Most Difficult Time of the Year for One Prisoner’s Wife

Most Difficult Time of the Year for One Prisoner’s Wife

Two days before Christmas, before I showed up to my family’s holiday dinner without the invisible moniker of the last single daughter, two days before we announced our engagement, I witnessed my fiancé’s arrest. In those two days, I learned my fiancé wasn’t coming home anytime soon. Yet, Christmas came in spite of it. Though I didn’t know it at the time, I was a prisoner’s wife walking. Unlike the wrapped holiday gifts under my tree, no amount of Scotch tape would hold together the pieces of my life.  Tears flowed, until finally it was a silent night.

The timing of my now husband’s arrest and subsequent incarceration changed the innocence of the holiday season. The glee of the season juxtaposed with my feelings of lost was a source of contention. In those two days, I lost who I thought I was as I promised never to be a woman with a man in prison. I constantly relived the events that landed my husband on the island of misfit boys, repeatedly punishing him for stealing Christmas then and twelve years to follow. His guilt, palpable. His apologies, sincere. Yet, no matter our state of mind the other 356 days, two days before Christmas was the most difficult time of the year.

Several years ago, two days before Christmas, he called. I’d prepared another fifteen minutes from hell. I intended to make him as miserable as I. I pressed five to receive the call. Before I said hello and with all the sarcasm I could muster, I shouted three little words, “Happy Arrest Day!” He laughed and replied with three words of his own, “Another year down.” In that moment, I realized I was the one robbing us of the joy of what two days before Christmas really meant. Time was moving. I needed his three words to appreciate the true meaning of a commitment. Our efforts were not in vain, but my personal perceptions threatened us. So busy forcing my wifehood into a box set of acceptable, I didn’t recognize my actions told my husband he was unacceptable. When I stopped judging our lives and gave myself the freedom to love outside of my conformity, it was indeed a happy arrest day.

The period from November to January is naturally difficult. Heaviness hangs in the halls of the prison this time of year. It’s the season of family. Our family is miles apart. We experience a measure of melancholy. In spite of this, we look forward to two days before Christmas with all the fa-la-la the rest of the world looks upon Christmas Day. We are another year closer to finally making it to that holiday dinner. Two days before Christmas, now eight years into this sentence, we celebrate our official “new year” as a reminder of how far we have come and how much we have grown. It’s a celebration that adds joy to our world and guarantees the pain of it all is not re-gifted year after year, two days before Christmas.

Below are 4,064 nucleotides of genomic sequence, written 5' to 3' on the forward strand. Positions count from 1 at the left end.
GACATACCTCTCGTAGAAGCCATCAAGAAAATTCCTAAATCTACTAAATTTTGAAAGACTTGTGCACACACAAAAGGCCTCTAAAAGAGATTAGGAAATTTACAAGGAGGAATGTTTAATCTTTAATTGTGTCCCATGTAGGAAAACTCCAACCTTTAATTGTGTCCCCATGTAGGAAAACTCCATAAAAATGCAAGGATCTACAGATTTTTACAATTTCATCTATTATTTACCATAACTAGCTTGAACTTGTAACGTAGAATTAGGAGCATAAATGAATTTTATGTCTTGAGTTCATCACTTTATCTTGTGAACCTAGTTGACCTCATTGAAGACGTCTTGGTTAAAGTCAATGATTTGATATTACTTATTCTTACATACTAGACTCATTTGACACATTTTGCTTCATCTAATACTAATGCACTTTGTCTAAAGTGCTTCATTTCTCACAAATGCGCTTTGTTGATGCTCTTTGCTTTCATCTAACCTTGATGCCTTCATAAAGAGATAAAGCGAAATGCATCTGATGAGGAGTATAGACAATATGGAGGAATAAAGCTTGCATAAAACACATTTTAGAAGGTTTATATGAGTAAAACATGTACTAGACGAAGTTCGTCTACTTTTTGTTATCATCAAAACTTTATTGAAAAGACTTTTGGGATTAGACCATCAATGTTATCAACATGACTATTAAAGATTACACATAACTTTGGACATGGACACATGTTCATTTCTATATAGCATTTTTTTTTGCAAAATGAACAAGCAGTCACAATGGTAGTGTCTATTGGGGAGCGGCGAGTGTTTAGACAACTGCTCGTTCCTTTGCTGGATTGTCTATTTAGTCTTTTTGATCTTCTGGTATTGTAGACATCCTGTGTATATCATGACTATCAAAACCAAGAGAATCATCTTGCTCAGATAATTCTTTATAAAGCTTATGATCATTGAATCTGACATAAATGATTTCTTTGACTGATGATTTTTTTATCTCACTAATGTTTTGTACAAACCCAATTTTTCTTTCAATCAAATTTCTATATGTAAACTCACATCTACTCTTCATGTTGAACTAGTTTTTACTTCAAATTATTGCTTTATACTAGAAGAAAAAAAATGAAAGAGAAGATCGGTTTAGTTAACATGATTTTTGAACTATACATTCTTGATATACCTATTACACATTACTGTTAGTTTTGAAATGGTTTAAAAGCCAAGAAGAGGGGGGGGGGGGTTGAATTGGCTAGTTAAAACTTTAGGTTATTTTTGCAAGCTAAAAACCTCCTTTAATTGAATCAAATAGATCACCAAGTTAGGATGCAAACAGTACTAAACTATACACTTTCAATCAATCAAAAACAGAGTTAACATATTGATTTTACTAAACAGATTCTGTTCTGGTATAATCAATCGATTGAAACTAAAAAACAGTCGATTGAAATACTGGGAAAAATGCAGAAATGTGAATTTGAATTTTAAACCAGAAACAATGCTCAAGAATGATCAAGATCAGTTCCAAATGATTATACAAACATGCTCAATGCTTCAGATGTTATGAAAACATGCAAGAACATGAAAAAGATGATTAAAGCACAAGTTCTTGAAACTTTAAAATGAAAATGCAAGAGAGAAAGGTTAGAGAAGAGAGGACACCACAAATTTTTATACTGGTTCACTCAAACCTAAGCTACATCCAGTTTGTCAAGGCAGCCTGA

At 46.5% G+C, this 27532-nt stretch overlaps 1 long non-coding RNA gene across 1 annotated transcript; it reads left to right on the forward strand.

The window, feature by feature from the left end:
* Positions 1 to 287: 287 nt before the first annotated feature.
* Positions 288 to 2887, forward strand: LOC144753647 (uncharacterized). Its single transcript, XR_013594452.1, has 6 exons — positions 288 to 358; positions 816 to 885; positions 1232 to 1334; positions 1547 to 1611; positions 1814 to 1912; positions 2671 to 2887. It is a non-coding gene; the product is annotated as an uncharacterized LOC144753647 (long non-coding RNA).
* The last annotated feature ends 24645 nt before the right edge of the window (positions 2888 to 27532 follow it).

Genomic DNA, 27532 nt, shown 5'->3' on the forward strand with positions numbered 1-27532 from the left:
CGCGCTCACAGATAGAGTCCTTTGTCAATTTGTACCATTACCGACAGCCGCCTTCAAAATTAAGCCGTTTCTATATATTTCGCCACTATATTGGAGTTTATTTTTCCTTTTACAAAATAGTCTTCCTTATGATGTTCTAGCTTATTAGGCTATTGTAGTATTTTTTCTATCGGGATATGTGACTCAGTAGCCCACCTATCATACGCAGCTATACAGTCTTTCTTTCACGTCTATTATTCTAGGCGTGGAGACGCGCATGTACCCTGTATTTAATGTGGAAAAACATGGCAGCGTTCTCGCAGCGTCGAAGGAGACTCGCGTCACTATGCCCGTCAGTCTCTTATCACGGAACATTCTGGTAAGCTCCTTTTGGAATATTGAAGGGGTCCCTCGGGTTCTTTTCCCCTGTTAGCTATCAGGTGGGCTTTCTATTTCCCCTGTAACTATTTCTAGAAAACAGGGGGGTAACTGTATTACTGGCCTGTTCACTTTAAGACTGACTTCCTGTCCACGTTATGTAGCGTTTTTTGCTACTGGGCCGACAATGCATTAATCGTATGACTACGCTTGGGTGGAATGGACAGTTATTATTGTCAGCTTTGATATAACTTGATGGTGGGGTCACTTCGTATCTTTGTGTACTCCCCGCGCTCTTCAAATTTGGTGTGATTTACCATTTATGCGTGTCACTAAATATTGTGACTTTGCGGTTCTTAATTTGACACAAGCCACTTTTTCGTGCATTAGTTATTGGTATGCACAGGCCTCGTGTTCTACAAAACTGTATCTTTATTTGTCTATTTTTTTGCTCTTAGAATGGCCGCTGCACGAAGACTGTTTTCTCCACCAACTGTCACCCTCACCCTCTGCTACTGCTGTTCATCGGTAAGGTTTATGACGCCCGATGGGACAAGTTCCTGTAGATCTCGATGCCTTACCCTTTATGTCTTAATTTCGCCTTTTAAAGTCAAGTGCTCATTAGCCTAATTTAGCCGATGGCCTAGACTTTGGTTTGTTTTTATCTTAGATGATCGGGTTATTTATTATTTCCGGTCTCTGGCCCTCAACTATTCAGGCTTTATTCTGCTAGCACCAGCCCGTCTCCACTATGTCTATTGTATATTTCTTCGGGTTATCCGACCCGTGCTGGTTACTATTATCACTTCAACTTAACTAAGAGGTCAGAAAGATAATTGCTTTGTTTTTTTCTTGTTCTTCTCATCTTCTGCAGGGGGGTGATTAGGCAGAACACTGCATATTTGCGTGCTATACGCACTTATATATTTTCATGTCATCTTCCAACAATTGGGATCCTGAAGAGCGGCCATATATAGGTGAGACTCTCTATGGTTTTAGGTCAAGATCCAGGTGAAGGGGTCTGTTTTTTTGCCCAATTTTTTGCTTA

Are the holidays difficult for you? If so, why? Have you learned to accept your reality?


  1. JennyJenny12-21-2011

    Yes, the holidays are more difficult than any other day of the year. Having to shop for christmas gifts alone for our children, having to get the christmas tree on the day of our sons birthday without him. These are things I am not sure if I will ever get used to them. I can say the rest of the year is easier to deal with. In March it will be 2 years of him being in prison, and closer to coming home. I just keep remembering I have to make these holidays the best I can for our kids regardless of where their Dad is right now. They know he still loves them and misses them. We are a year closer to being together again forever.

  2. AliciaAlicia12-21-2011

    The only one with the true power to rain on your parade is you. It’s when we look toward the positive outcomes of our struggles and the misfortunes we endure that we truly better understand and respect our situations. In order to work through them, we must look past them. Our struggles are a part of us, but they don’t define us. Celebrate what you DO have instead of crying and worrying about what you don’t.

    We all deserve a ‘Happy Holiday’, but we have to believe it to achieve it.

    This blog was beautifully written Reesy. Happy Holidays to you and your husband!

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Living your life when your partner is locked up means knowing what you can and can not control and making the most of it.

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